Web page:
This may be the best time to buy a small petrol car. Buyers in India, the world’s second- largest small car market, are fighting shy of buying small cars. This is pushing manufacturers to offer mouth-watering discounts on these models and you could make a killing by buying these slow-moving models just now.
According to data released by the Society of Indian Automobile Manufacturers (SIAM), small cars grew by just 0.68 percent in April, the lowest growth in a decade. Small cars are less than four meters in length and typically two box hatchback. Coming in this category are the Tata Nano, GM Spark and Maruti’s M800, Alto, A-Star and Wagon R, sales of which declined significantly during the month. The Spark saw the steepest year-on-year fall in sales (811 units against 3,887 units sold in April last year).
Nano also sold 8,028 units, about 2,000 units lower. Only the combined sales of Hyundai Santro and Eon registered an increase. Since small car buyers are the most sensitive to interest rates and increase in running costs (due to high fuel prices), they are postponing purchases, say SIAM officials. Increasing levies at the state level and the absence of any diesel option in these cars are other reasons why sales are suffering.
In contrast, mid-sized cars such as Hyundai Verna, Honda City, Maruti Dzire flew off the shelves last month. Overall, passenger cars grew by 3.4 percent last month. Utility vehicle sales were also on the fast track, posting a jump of more than 47 percent to 39,008 units (26,478 units) so that overall passenger vehicle sales (including cars, UVs and vans) jumped 9.3 percent.
Overall, vehicle sales were up 10 percent in April in the domestic market at 14,72,385 units (13,38,430 units), but exports remained an area of concern. Exports of cars, vans, medium and heavy commercial vehicles, light CVs, three wheelers and mopeds were in the negative territory.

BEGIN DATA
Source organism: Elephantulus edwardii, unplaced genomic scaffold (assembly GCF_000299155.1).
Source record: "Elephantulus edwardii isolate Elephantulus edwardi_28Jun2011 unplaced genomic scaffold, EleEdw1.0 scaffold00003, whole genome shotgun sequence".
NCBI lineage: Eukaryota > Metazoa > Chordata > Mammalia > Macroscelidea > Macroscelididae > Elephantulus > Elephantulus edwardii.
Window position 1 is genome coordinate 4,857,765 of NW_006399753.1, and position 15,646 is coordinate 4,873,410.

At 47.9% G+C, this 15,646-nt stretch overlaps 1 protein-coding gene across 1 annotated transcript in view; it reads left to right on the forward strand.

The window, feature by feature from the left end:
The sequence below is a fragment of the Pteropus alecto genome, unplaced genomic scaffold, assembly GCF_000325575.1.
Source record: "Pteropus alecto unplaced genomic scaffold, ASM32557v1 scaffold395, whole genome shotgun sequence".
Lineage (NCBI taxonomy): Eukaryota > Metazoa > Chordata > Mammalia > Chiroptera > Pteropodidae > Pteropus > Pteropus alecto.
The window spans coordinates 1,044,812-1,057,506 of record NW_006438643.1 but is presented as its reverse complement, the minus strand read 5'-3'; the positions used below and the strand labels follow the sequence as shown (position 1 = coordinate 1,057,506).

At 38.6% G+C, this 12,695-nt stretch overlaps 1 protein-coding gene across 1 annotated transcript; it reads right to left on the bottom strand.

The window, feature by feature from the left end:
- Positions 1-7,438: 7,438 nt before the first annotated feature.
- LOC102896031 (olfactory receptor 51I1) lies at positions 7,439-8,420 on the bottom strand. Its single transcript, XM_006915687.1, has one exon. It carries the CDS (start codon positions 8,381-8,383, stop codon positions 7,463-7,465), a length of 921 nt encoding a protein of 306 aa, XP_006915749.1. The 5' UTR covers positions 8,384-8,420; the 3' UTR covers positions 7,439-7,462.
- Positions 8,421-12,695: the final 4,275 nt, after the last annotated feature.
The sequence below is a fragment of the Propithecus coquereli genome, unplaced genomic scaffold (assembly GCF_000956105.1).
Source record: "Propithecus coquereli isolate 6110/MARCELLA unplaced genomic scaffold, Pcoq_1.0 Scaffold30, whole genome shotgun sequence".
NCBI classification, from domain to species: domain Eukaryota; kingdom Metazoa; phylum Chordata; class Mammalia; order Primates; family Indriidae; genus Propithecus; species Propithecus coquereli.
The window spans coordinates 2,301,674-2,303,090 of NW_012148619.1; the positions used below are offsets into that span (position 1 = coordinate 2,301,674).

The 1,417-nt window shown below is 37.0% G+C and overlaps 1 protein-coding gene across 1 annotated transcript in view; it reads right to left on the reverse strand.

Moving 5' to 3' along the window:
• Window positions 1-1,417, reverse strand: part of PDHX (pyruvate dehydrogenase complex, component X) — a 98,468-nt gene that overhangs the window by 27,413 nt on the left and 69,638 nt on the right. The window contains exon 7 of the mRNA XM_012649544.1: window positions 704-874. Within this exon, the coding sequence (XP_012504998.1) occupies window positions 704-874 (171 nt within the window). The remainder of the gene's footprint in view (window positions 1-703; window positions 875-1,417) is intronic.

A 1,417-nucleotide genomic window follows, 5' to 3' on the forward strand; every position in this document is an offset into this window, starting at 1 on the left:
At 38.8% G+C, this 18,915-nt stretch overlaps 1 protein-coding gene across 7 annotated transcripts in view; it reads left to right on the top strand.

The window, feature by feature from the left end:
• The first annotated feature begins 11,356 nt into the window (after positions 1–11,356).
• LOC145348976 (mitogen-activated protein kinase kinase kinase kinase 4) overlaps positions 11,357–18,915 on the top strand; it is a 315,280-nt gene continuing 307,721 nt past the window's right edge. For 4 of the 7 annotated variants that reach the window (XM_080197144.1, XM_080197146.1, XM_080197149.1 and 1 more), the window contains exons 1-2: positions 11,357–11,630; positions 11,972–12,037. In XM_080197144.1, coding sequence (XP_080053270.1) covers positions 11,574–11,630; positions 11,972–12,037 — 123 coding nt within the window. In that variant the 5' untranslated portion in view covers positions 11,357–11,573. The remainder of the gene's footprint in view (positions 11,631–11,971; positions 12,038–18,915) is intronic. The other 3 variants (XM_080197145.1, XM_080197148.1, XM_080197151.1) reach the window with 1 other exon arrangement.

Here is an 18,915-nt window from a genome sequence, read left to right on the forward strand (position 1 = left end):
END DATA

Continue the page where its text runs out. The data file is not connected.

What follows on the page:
SIAM officials say that with exports to Europe suffering in a big way, the overall export scenario is worrisome for the industry currently. The only silver lining was scooter exports (though small in actual numbers) which grew 55 percent to 9,600 units (6,230 units) and bike exports, which rose almost 8 percent to 183,292 units (170,412 units).
SIAM had, in the beginning of this fiscal, projected 10-12 percent growth in passenger vehicles and April sales are close to that target, showing 9.3 percent growth. But Director General Vishu Mathur forecast the first six months of this fiscal would see slow passenger car sales and that they would pick up only in the second half of the financial year.
Three wheeler domestic sales were down 5.3 percent because of registration restrictions imposed by various cities on passenger three wheelers; even motorcycle sales growth has plateaued over the last few months because of the rising cost of fuel.
Bike sales grew by just 6.5 percent in April against 23 percent a year ago, and their growth rate has been in single digits since December this year. But scooters shone through, largely on urban demand and launch of new products. Piaggio’s Vespa has just re-entered the scooter market and other model launches are also lined up.
It is interesting to note that Honda Motorcycle and Scooter India (HMSI) has come within kissing distance of well entrenched player Bajaj Auto – largely on the strength of its scooter success when Bajaj took a conscious decision to move away from scooters. So HMSI’s total domestic sales were 193,511 units this April, just about 7,000 units less than Bajaj’s 200,228 units.
Another interesting phenomenon in evidence now is the return of Honda Siel Cars India. The company was suffering from production and supply constraints for much of the past financial year, but now that things are back on track, its sales numbers have shown a very significant jump.
In fact, Honda Siel’s domestic sales at 7,075 units compared very favourably with sales of two American companies, Ford India (7201 units) and General Motors India (7,921 units). And that despite Honda not having a diesel option for any of its cars!